Though it may not yet be swirling around in your coffee or tea, stevia has been used as a healing herb in South America for hundreds of years. Stevia is steeped in folklore and immersed in controversy.
Stevia is a member of the chrysanthemum family of plants. Originally, stevia grew wild in the highland regions of Northern Paraguay and Southern Brazil.
The Guarani Indians used it since ancient times. Spanish and Portuguese farmers cultivated it. The late 19th century doctor, Moises Santiago Bertoni, is the first Westerner to discover it and champion its use.
Its scientific name, Stevia rebuadiani Bertoni, was punned in honor of Rebuadi, a Paraguayan chemist, and Dr. Moises Santiago Bertoni. Stevia grows in China, Japan and other Asian countries, South America, India, Europe and the United States.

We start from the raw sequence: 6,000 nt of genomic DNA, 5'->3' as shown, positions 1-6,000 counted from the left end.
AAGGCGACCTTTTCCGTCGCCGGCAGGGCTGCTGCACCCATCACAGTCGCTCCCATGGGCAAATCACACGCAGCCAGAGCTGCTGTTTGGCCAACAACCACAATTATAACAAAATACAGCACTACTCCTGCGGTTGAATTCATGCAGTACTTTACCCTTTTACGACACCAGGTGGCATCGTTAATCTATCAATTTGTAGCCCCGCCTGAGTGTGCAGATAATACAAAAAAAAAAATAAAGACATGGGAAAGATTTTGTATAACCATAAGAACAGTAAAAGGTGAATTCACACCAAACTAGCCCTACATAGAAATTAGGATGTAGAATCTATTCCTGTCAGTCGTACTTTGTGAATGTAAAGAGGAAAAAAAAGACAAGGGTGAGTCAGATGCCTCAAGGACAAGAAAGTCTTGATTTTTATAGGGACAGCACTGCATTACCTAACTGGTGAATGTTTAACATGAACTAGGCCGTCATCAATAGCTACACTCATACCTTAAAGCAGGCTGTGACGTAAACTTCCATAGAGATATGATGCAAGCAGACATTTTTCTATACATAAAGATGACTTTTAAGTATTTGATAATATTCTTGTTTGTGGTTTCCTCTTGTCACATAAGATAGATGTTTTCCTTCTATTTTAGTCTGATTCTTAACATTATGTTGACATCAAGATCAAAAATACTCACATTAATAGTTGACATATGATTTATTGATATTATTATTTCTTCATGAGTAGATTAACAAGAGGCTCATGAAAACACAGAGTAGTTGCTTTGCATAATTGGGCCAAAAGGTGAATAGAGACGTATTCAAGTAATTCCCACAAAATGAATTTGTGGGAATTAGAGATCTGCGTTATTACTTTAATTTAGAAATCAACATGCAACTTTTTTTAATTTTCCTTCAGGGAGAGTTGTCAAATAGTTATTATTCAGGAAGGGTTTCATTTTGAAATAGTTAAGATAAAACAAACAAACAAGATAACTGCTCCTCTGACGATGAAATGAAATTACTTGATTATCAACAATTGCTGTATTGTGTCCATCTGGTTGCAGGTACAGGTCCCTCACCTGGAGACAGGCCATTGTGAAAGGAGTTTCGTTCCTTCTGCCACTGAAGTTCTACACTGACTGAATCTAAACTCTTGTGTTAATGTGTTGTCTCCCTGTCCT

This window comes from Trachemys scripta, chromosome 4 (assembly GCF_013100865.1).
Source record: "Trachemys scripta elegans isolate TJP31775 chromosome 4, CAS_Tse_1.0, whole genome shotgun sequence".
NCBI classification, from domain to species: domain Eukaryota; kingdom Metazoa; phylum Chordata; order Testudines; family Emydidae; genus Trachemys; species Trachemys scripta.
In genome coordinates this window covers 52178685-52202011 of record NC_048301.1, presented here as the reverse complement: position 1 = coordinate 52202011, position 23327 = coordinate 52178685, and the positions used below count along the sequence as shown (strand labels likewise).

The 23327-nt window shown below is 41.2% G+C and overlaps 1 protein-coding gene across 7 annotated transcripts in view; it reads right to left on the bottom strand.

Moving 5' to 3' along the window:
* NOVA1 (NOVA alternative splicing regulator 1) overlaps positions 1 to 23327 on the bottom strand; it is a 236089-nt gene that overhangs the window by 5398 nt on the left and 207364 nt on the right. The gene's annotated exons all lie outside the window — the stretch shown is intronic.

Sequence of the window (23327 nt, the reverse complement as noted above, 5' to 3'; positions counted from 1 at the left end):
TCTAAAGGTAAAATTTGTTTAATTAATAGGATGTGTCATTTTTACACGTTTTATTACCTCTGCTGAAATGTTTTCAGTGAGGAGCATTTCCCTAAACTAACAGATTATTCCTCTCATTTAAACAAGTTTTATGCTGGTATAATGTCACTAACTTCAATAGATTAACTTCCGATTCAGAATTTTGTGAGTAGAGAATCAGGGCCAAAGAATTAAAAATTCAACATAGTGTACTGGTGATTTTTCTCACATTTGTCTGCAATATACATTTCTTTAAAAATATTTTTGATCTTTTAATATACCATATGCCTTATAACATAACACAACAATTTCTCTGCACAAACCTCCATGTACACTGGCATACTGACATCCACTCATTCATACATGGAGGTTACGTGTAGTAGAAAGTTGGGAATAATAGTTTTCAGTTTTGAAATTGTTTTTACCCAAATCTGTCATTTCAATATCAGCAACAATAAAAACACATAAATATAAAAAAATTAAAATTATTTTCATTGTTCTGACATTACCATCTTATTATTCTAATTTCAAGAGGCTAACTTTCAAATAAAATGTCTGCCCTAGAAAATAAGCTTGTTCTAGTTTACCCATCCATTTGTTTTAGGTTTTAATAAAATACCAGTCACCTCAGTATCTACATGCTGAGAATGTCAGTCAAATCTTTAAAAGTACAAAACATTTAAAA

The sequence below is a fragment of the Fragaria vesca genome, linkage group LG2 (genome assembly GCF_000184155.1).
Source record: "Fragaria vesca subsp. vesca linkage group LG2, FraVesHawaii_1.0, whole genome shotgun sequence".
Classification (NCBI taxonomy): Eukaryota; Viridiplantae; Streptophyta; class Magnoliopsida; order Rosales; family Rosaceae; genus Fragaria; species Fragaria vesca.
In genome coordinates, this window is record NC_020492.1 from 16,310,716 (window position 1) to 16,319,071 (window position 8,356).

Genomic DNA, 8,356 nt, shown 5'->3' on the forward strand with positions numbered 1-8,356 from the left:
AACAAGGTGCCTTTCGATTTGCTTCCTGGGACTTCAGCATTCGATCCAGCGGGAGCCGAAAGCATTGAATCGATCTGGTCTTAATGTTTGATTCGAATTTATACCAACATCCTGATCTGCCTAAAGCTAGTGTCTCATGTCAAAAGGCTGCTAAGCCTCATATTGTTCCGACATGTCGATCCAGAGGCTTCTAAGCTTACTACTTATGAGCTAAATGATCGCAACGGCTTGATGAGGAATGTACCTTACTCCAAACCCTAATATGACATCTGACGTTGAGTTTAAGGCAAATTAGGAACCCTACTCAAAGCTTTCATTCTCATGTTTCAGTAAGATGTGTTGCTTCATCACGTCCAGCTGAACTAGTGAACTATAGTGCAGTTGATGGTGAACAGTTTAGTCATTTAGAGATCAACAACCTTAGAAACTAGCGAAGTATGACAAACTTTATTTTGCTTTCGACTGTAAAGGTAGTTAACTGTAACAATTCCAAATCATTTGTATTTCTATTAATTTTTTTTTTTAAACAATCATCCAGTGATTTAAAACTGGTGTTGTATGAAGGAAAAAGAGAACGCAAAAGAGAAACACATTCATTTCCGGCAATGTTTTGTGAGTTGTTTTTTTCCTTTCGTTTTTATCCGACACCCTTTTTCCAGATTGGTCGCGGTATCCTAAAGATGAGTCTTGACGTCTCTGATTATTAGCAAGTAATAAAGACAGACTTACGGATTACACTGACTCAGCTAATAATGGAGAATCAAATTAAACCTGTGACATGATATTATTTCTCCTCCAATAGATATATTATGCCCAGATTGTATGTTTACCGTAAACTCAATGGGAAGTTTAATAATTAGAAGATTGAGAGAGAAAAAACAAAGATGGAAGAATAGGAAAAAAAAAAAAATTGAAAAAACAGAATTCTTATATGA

What Makes Stevia Different from Other Sweeteners
In the past, natural products such as honey, sugar and maple syrup were our primary sweeteners; today, the sugar shelves are crowded with both natural and synthetic products.
Sweet ‘n Low ™ (saccharin), NutraSweet and Equal ™ (aspartame) and Splenda ™ (sucralose) are the industry giants.
Sweet ‘n Low ™ is labeled with warnings because it causes cancer in laboratory animals, while NutraSweet ™ has been under close scrutiny by consumers and the US Food and Drug Administration (FDA) for years.
Drs. Richard and Rachel Heller, authors of The Carbohydrate Addicts Life Span Programassert, “The sweetness of sugar substitutes can falsely signal [to the] body that a ‘sweet meal’ is coming and excess insulin may be released so as to handle the expected onslaught of high caloric foods.